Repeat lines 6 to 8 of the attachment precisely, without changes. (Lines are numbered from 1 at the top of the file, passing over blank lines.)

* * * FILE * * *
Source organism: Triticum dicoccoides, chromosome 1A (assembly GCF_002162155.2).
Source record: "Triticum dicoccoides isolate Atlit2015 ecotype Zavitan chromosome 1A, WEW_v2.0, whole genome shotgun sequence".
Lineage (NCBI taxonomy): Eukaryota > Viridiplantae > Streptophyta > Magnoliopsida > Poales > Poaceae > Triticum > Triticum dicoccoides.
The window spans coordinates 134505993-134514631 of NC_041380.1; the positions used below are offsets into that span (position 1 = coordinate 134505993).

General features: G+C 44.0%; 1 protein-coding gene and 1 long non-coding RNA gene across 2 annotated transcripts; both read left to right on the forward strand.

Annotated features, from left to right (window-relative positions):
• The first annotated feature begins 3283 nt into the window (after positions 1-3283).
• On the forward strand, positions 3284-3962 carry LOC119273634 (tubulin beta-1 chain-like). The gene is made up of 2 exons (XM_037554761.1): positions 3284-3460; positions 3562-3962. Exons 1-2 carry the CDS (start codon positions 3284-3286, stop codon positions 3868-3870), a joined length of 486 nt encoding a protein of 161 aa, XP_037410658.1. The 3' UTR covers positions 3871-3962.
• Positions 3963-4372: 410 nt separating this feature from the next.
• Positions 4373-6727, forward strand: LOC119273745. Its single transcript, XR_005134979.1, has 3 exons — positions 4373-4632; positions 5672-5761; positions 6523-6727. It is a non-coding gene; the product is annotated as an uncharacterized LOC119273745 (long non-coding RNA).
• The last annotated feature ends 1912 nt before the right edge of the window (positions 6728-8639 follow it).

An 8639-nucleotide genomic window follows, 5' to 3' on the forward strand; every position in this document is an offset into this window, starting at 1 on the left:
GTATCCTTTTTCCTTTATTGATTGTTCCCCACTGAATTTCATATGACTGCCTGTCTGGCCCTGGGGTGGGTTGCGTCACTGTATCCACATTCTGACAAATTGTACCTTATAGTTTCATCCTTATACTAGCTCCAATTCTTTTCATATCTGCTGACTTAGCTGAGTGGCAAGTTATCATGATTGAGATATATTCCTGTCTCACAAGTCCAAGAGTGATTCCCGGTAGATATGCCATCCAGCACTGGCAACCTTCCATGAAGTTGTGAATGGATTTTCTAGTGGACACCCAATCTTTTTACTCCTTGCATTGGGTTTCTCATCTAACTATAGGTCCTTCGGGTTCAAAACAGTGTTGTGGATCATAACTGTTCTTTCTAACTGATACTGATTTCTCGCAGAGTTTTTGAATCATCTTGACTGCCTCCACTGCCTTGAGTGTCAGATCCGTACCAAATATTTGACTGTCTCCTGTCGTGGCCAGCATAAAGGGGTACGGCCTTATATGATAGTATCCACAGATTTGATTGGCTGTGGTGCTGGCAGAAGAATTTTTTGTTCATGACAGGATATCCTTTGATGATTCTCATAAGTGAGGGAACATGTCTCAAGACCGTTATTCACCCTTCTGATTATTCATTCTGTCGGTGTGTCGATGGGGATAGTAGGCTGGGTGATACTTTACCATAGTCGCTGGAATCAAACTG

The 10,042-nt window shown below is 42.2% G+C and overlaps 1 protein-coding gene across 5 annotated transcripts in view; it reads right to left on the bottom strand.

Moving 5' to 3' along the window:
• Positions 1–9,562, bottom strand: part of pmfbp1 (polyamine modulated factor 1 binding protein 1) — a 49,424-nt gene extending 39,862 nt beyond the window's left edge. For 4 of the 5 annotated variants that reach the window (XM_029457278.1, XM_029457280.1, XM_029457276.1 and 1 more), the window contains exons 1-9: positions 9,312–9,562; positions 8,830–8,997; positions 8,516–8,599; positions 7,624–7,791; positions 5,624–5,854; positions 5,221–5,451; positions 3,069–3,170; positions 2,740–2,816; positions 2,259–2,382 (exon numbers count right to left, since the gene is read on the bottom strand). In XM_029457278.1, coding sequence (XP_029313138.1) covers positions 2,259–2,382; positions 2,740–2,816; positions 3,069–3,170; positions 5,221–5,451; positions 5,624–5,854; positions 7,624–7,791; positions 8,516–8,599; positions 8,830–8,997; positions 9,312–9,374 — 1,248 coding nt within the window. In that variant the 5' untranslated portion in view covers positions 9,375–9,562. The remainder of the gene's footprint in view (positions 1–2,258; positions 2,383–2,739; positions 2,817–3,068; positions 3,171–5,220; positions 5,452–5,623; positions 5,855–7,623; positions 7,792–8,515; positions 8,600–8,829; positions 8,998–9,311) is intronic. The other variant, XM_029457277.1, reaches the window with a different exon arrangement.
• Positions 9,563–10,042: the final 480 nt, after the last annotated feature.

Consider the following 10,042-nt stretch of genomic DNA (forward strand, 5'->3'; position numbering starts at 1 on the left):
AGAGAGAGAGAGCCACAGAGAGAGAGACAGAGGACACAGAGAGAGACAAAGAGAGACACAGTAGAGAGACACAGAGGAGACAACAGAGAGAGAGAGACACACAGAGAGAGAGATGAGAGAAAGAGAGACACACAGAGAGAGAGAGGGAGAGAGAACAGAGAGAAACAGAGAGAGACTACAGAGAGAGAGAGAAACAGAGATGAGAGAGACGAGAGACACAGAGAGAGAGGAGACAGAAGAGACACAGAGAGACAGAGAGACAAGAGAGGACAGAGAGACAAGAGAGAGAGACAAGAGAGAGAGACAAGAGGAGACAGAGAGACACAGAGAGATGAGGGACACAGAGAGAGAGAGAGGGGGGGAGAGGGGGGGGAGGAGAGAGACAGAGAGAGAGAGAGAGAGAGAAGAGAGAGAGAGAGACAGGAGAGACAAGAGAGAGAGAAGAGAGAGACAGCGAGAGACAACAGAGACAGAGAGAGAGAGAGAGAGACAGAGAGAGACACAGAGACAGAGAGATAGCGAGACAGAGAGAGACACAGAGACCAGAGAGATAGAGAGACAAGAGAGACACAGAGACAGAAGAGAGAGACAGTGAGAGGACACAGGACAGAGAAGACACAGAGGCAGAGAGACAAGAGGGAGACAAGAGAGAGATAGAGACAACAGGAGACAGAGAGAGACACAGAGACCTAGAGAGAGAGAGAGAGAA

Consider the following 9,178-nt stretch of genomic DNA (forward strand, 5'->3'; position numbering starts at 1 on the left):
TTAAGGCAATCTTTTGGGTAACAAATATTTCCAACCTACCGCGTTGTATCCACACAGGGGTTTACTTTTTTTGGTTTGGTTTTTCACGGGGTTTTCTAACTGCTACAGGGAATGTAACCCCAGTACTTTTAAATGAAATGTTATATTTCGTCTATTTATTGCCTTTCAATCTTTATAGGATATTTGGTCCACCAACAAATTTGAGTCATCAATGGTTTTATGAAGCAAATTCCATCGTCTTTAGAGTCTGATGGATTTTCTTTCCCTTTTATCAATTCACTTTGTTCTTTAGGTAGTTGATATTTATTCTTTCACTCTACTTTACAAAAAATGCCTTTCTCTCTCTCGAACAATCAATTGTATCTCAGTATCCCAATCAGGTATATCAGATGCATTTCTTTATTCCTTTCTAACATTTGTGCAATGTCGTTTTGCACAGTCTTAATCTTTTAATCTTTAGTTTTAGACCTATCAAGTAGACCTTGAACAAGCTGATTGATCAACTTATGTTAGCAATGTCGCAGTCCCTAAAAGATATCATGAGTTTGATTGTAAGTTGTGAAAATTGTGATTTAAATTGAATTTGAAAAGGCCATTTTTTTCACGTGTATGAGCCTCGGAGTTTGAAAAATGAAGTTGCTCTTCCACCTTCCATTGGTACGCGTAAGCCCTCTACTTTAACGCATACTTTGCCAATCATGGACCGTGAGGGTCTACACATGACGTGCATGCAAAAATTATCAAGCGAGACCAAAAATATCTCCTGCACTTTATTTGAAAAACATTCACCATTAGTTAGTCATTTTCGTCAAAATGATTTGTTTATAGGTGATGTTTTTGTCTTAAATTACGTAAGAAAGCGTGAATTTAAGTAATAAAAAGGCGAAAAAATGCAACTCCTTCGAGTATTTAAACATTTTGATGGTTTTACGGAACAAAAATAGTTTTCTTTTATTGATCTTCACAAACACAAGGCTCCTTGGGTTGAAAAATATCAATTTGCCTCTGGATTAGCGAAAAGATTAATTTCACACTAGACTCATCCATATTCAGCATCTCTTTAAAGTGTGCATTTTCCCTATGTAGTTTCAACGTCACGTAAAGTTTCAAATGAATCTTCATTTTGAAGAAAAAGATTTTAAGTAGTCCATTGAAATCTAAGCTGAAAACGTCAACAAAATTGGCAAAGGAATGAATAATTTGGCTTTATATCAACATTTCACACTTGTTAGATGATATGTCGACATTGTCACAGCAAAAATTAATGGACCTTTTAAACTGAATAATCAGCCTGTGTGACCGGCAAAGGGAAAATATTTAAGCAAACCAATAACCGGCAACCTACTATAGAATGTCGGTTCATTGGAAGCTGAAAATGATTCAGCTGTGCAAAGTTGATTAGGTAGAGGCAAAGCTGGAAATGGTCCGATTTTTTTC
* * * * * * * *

Annotated features, from left to right (window-relative positions):
• The first annotated feature begins 3283 nt into the window (after positions 1-3283).
• On the forward strand, positions 3284-3962 carry LOC119273634 (tubulin beta-1 chain-like). The gene is made up of 2 exons (XM_037554761.1): positions 3284-3460; positions 3562-3962. Exons 1-2 carry the CDS (start codon positions 3284-3286, stop codon positions 3868-3870), a joined length of 486 nt encoding a protein of 161 aa, XP_037410658.1. The 3' UTR covers positions 3871-3962.